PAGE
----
UN North Korea rights rapporteur speaks of possible famine
Seoul, Sep 2 (EFE).- The United Nations special rapporteur for human rights in North Korea said she was concerned Friday about testimonies she collected from people who recently fled the country and spoke of the “very real possibility” of a famine.
“Some information about the situation (in North Korea) that I have received has been alarming. I have received information indicating a very real possibility of famine among the most vulnerable population,” Elizabeth Salmon said at a press conference in Seoul.
“A person on the run recently told me the price of basic products had multiplied by six or seven times at the beginning of 2021,” the Peruvian lawyer said about the situation in the country, which has been completely closed to the outside since January 2020 due to the coronavirus pandemic and come to notoriety the violations of basic rights by the regime that governs it.
Although the situation seems to have improved, the exhaustive border closure and the paranoia of the regime to prevent the entry of the coronavirus caused the impoverished country to reduce the import of basic products from its main trading partner, China, by about 90 percent.
“With the closure of borders, I am concerned about the situation of that 40 percent of the population that suffered from food insecurity before the spread of Covid-19,” said the rapporteur, who took office on Aug. 1.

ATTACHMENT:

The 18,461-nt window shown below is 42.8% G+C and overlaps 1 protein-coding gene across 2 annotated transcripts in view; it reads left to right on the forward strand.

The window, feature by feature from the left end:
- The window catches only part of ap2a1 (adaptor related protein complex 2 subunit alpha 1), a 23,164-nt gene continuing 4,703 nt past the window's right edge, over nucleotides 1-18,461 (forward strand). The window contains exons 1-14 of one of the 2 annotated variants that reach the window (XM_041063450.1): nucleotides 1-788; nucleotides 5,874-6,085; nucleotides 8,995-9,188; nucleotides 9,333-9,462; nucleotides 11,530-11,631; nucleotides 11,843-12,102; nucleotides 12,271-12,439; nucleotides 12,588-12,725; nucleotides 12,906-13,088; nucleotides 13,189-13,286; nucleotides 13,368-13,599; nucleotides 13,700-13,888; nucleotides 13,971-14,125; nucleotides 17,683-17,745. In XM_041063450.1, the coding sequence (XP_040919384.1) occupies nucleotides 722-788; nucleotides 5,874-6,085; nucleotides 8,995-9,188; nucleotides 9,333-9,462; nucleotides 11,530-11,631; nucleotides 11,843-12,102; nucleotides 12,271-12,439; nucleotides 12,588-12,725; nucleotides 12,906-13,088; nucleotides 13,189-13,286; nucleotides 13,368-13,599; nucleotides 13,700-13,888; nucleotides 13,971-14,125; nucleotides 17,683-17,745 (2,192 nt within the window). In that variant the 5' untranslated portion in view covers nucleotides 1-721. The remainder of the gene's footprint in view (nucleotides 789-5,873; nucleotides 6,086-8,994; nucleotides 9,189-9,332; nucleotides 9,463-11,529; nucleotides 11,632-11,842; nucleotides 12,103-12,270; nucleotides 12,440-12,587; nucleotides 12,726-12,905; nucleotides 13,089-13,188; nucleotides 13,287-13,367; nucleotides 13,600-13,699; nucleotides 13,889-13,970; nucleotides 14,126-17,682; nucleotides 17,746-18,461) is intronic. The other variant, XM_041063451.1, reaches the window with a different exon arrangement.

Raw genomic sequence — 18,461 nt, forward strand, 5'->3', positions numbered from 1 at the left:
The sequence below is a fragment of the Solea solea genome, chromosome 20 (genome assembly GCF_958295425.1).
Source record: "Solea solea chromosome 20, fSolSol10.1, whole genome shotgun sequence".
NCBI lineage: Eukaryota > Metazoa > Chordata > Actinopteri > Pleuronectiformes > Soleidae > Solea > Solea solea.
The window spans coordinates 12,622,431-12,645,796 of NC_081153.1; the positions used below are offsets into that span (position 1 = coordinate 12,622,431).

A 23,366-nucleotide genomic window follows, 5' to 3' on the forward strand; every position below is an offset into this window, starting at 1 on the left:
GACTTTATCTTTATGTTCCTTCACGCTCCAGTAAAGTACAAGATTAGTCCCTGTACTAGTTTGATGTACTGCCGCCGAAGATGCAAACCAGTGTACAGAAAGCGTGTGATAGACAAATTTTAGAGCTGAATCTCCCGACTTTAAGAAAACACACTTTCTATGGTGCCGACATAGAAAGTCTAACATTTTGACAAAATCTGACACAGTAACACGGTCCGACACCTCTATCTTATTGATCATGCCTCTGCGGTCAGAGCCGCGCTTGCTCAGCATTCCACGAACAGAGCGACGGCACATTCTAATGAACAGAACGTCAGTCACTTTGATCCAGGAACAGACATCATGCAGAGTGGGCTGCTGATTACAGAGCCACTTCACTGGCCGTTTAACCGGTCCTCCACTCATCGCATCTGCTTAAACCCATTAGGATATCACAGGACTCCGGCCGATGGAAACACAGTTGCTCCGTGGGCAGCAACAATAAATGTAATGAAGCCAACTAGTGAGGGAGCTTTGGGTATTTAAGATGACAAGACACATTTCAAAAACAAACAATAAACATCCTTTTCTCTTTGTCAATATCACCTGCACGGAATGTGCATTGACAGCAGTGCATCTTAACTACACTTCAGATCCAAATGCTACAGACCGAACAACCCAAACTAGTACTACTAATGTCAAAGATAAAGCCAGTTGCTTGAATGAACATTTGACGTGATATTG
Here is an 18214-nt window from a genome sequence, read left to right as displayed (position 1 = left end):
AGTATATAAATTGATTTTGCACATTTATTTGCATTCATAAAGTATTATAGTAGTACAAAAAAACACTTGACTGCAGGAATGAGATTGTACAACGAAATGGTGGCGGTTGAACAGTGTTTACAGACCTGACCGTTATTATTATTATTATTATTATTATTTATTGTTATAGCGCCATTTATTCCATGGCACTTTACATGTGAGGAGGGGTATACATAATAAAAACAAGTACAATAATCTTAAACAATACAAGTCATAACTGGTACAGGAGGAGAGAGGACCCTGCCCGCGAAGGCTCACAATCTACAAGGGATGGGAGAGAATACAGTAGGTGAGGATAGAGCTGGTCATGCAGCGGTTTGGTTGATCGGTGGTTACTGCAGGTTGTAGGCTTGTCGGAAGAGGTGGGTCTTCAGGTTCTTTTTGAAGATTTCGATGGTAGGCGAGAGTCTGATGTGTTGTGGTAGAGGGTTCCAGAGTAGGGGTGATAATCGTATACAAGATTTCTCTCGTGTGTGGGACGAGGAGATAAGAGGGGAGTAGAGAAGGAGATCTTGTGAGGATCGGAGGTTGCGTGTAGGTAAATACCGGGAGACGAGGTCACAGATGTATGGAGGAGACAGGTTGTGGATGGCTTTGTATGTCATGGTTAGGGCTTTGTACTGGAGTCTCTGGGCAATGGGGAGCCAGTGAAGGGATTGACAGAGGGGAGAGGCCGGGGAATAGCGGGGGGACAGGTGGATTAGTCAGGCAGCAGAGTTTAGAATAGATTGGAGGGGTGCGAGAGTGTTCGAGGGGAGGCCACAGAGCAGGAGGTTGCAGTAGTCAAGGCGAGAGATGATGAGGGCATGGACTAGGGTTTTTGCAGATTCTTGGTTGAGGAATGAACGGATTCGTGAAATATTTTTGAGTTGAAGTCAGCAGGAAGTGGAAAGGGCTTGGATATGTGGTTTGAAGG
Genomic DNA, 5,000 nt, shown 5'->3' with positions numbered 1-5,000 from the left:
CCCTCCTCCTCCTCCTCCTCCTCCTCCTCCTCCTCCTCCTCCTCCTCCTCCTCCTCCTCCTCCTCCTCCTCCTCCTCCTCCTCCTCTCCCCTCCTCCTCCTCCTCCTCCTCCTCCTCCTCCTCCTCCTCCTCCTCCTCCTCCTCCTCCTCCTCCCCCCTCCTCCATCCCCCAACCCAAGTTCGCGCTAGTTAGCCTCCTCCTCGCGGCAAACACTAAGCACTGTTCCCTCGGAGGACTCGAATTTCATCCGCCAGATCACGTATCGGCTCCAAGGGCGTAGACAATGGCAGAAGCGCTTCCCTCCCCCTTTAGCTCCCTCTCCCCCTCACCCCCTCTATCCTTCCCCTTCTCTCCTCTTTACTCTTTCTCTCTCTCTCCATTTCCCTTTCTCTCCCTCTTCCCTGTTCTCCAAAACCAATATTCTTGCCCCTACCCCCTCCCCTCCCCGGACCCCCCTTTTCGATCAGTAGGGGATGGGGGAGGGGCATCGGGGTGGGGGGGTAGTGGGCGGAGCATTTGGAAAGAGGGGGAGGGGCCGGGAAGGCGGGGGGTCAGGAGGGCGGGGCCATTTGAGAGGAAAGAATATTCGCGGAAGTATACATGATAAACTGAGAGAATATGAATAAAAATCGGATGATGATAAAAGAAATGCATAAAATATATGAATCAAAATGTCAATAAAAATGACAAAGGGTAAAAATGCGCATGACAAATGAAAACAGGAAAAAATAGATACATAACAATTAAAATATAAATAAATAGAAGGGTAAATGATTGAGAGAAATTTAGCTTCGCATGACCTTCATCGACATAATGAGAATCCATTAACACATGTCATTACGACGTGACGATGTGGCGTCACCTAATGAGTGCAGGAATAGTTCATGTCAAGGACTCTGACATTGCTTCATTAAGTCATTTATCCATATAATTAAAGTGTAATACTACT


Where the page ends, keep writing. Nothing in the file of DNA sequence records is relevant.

The strict closure of the borders, in which security has been redoubled, has also caused the number of people who can come and go from China or flee permanently from North Korea to plummet – last year only 63 arrived in the south compared to more than 1,000 in 2019. Obtaining reliable information on the situation in the country, said Salmon, will be one of the great challenges of her mandate.
The lawyer said this visit has focused almost exclusively on listening to her interlocutors – “many of them, victims of human rights violations in the Democratic People’s Republic of Korea (official name of the country)” – and that her priority will be “listen, speak and learn” from these victims, who will be at the center of his mandate.
During her visit, Salmon underlined the need to pay special attention to North Korean women and girls, who, she recalled, have experienced the impact of the pandemic in her country with particular hardship.
“I am determined to draw more attention to the experiences of women and girls, to better understand their specific needs, and to better understand the adversities they face in the DPRK,” she said.
Salmon, a doctor in international law, is the first woman to hold this position created in 2004. EFE